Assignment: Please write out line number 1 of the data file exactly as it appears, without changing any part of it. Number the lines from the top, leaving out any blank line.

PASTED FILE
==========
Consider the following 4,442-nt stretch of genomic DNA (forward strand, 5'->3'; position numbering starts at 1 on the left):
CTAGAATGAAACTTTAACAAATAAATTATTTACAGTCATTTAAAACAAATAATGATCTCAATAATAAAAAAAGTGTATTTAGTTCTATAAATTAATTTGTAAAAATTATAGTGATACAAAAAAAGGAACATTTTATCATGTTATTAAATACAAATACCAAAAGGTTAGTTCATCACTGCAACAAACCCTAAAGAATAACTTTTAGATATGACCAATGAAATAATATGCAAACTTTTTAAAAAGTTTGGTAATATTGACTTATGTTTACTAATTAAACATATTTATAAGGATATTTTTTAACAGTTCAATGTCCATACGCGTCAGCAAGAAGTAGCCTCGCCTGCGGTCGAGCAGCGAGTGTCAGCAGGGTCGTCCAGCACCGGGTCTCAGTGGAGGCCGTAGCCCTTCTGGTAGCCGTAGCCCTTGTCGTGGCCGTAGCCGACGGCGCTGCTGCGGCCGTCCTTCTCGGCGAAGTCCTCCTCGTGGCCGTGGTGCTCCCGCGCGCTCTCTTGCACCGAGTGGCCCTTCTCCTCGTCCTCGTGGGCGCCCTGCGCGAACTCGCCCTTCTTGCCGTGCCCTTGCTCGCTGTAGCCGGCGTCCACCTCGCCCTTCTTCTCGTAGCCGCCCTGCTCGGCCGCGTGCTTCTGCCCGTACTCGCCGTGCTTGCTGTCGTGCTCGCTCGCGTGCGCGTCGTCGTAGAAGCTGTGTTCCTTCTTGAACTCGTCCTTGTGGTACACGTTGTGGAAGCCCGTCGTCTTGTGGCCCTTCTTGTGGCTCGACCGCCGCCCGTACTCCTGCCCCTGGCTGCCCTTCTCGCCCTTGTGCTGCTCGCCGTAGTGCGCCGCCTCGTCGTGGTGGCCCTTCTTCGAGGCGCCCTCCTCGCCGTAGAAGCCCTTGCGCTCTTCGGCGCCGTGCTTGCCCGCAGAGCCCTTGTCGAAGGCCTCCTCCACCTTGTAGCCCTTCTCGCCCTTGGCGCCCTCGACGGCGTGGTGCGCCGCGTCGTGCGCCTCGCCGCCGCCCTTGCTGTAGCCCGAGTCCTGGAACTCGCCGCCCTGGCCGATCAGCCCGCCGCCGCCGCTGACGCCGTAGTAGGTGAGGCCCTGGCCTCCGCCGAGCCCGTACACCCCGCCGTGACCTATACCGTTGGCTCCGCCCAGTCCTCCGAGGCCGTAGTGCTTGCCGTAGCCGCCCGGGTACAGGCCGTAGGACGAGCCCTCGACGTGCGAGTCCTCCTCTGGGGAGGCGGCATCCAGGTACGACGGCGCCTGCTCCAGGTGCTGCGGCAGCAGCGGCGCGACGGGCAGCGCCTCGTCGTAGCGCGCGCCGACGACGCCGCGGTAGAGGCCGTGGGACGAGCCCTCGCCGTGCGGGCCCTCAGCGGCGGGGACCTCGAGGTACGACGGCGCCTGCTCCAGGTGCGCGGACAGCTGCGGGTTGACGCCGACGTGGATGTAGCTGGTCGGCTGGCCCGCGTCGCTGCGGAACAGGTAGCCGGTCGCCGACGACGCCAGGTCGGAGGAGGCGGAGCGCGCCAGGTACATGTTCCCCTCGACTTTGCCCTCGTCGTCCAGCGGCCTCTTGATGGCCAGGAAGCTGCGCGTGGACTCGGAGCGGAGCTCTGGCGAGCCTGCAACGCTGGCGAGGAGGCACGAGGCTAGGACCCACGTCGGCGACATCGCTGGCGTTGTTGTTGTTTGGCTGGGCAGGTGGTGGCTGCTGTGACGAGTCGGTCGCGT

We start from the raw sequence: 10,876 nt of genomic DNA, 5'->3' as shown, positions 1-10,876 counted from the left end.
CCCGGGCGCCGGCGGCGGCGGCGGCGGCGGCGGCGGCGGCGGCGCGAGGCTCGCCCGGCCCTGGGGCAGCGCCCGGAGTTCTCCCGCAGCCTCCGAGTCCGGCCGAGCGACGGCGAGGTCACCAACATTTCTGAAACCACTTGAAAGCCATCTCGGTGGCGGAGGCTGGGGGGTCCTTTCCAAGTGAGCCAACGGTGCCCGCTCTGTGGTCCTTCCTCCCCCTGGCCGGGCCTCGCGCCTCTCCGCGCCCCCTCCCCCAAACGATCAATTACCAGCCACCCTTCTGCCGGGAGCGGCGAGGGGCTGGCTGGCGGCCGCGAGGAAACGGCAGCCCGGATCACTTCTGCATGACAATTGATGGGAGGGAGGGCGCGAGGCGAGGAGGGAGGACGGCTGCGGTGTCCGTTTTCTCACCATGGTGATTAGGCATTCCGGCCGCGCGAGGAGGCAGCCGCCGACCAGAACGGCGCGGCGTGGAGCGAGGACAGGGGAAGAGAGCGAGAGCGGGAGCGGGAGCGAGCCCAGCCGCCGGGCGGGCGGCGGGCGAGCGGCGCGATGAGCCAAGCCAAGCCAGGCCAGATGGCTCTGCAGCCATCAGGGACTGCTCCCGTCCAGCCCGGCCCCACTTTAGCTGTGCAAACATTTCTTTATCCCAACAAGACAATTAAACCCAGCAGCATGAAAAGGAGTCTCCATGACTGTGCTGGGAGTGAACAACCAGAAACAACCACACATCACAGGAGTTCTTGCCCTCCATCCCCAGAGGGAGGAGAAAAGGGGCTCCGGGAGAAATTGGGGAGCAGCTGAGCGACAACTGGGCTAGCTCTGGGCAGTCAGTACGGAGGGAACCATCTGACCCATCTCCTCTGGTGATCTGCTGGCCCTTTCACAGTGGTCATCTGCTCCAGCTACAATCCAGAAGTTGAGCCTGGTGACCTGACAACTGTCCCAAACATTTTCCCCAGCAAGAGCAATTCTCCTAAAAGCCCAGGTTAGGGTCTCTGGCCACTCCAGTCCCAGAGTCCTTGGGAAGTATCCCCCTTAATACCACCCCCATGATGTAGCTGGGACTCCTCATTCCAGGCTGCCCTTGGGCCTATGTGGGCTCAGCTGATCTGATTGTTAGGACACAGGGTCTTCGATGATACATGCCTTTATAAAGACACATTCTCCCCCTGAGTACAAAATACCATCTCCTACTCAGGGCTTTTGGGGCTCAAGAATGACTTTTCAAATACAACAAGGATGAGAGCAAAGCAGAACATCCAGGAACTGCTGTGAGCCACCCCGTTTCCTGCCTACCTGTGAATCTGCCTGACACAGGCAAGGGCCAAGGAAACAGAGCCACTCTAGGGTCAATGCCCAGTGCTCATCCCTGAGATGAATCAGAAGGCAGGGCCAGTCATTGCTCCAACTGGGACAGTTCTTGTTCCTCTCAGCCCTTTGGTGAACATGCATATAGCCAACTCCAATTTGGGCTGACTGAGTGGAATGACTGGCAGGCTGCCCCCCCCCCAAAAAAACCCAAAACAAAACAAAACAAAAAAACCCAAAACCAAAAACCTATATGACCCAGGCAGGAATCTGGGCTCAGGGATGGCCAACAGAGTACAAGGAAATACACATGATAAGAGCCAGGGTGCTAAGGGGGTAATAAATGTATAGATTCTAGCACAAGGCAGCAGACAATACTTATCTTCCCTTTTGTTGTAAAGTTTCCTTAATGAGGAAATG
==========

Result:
Consider the following 4,442-nt stretch of genomic DNA (forward strand, 5'->3'; position numbering starts at 1 on the left):